Area Forecast Discussion
Issued by NWS Louisville, KY
FXUS63 KLMK 251709
AREA FORECAST DISCUSSION
NATIONAL WEATHER SERVICE LOUISVILLE KY
109 PM EDT Sat Apr 25 2015
...Updated Aviation Discussion...
Updated 930 AM EDT Sat Apr 25 2015
Latest guidance including the latest SPC Day 1 Outlook continues to
trend the severe threat slightly to the north. No big changes have
been made to the grids, but have tried to trend the pop forecast a
bit towards the latest hi-res model guidance. Also nudged the area
where severe storms are mentioned slightly further to the north. The
ongoing precipitation has not had any lightning associated with it
so far. However, think we could still see some isolated flashes
through the late morning hours.
Updated 621 AM EDT Sat Apr 25 2015
No major changes needed to the forecast this morning, as it is
largely on track. Still expecting rain showers to continue to
blossom over the region, especially along and north of I-64 this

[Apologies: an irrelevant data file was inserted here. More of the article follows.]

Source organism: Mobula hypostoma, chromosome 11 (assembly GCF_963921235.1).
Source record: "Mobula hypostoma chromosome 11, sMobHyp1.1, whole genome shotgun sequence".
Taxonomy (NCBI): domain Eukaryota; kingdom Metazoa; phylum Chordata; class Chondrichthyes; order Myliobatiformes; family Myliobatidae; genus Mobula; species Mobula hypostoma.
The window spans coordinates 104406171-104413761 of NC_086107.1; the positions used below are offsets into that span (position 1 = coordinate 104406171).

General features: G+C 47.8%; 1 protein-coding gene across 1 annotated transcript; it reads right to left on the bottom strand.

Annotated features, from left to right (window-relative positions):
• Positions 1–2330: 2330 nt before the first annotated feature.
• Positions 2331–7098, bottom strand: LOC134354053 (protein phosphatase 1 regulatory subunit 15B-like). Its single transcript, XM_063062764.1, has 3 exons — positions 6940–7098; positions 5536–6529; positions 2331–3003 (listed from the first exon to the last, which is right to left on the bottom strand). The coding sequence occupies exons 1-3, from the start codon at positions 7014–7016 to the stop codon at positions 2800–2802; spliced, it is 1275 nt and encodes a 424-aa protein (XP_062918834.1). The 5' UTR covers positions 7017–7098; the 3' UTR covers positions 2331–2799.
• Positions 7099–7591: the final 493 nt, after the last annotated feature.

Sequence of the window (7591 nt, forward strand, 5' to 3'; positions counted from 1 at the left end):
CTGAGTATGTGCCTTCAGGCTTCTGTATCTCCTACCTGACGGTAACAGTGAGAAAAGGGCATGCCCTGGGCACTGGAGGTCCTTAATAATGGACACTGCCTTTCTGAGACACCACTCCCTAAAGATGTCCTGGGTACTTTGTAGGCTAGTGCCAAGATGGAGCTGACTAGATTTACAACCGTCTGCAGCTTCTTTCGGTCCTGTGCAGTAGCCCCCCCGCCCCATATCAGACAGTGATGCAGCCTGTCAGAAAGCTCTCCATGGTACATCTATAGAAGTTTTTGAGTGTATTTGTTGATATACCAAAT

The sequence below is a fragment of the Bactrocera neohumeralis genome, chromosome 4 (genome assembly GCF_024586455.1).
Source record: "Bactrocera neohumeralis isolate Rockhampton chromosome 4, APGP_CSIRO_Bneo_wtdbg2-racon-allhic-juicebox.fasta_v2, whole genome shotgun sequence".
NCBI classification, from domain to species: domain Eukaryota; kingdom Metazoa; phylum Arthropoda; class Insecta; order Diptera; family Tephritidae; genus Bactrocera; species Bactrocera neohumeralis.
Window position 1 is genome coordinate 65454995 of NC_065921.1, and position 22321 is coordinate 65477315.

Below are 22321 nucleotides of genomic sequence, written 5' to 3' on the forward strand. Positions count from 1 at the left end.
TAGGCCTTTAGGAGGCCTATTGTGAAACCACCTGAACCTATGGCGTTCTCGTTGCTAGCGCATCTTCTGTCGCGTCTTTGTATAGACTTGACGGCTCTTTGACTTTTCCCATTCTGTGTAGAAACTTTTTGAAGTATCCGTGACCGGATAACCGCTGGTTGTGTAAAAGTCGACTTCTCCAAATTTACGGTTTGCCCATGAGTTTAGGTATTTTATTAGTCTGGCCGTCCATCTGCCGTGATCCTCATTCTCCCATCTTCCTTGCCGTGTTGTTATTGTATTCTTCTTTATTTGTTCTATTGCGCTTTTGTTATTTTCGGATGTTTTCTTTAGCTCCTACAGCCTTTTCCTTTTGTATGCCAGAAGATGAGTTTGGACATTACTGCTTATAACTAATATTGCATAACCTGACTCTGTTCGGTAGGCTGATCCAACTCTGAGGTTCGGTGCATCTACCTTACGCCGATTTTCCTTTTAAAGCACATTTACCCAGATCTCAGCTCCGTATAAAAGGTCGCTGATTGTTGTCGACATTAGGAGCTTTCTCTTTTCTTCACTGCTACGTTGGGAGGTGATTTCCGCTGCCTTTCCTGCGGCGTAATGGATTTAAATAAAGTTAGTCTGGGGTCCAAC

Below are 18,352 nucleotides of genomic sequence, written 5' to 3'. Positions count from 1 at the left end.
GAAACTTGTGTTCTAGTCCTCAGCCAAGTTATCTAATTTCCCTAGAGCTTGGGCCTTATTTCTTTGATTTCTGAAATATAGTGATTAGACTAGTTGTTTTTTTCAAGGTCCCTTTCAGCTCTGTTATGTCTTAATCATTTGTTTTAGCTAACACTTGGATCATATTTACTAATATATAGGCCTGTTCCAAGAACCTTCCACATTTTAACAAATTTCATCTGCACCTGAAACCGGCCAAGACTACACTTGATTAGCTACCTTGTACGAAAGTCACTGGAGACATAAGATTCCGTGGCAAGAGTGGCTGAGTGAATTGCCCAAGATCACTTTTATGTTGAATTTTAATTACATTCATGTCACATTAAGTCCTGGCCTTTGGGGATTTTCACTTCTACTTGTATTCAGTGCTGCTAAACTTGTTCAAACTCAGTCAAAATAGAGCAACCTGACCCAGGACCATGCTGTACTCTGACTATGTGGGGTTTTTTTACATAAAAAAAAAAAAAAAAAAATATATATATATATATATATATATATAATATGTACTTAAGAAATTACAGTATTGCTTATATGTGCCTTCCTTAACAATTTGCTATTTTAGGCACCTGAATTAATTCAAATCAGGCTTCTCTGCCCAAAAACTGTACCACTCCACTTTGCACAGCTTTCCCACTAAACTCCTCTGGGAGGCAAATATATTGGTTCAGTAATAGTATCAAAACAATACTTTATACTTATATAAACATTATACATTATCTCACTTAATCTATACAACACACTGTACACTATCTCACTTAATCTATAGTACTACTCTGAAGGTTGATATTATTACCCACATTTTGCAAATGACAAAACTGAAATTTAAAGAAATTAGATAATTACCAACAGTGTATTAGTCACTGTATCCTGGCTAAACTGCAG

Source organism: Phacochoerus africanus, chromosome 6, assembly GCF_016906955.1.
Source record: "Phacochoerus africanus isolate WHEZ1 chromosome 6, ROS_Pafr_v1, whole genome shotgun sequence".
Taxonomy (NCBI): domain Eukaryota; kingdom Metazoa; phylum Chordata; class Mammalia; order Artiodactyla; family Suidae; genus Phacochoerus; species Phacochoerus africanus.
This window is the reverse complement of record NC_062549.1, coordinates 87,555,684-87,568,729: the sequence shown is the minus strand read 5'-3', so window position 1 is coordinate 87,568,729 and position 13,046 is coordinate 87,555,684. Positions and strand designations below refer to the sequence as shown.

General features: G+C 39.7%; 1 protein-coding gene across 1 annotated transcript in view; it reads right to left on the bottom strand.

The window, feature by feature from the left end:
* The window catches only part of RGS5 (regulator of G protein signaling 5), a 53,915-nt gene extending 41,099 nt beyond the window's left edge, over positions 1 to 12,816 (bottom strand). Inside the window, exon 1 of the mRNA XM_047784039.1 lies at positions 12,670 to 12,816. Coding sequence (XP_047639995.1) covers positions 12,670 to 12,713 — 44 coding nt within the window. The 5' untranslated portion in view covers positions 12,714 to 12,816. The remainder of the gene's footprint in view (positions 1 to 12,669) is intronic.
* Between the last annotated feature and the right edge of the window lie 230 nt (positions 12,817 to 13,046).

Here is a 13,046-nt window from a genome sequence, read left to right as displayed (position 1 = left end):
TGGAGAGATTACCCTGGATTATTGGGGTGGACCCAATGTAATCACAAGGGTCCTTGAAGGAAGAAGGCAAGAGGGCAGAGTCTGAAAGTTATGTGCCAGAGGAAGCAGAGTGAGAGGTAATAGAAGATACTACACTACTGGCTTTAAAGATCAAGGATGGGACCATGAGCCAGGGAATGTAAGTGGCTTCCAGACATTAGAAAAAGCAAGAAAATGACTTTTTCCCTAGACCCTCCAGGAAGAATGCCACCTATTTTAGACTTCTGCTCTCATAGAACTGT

morning. This is all in response to a low-level jet and isentropic
ascent veering into the region. May see a few rumbles of thunder
especially as we get into the late morning hours, but no severe
weather is expected through noon.
The 06Z NAM has come in further north with the warm frontal
placement late this afternoon, which would bring the I-64 corridor
more into play for severe potential. However, the latest runs of
the HRRR continue to show the warm front stalling south of I-64 and
very close to the current forecast position. Given the HRRR has a
decent handle on ongoing convection, and the support of the other
hi-res guidance in regards to expected frontal position this
afternoon, see no need to adjust things further north based on the
06Z NAM quite yet. Will continue to monitor trends through the
morning hours and especially the 12Z guidance suite.
.SHORT TERM (Now through Saturday Night)...
Issued at 345 AM EDT Sat Apr 25 2015
...Severe Weather Likely This Afternoon and Evening...
The current synoptic setup features a split-flow regime across the
CONUS. The Ohio Valley will be affected by a PV anomaly currently
across eastern Kansas and western MO, which will push through the
region late this afternoon into tonight.
In response to the ejecting PV anomaly out of the southwest flow
aloft, a surface low has formed across portions of eastern KS. This
low will slide east today, but will begin to fill as the overall
system encounters confluent flow over the Ohio Valley. A very sharp
warm front associated with this low pressure system will develop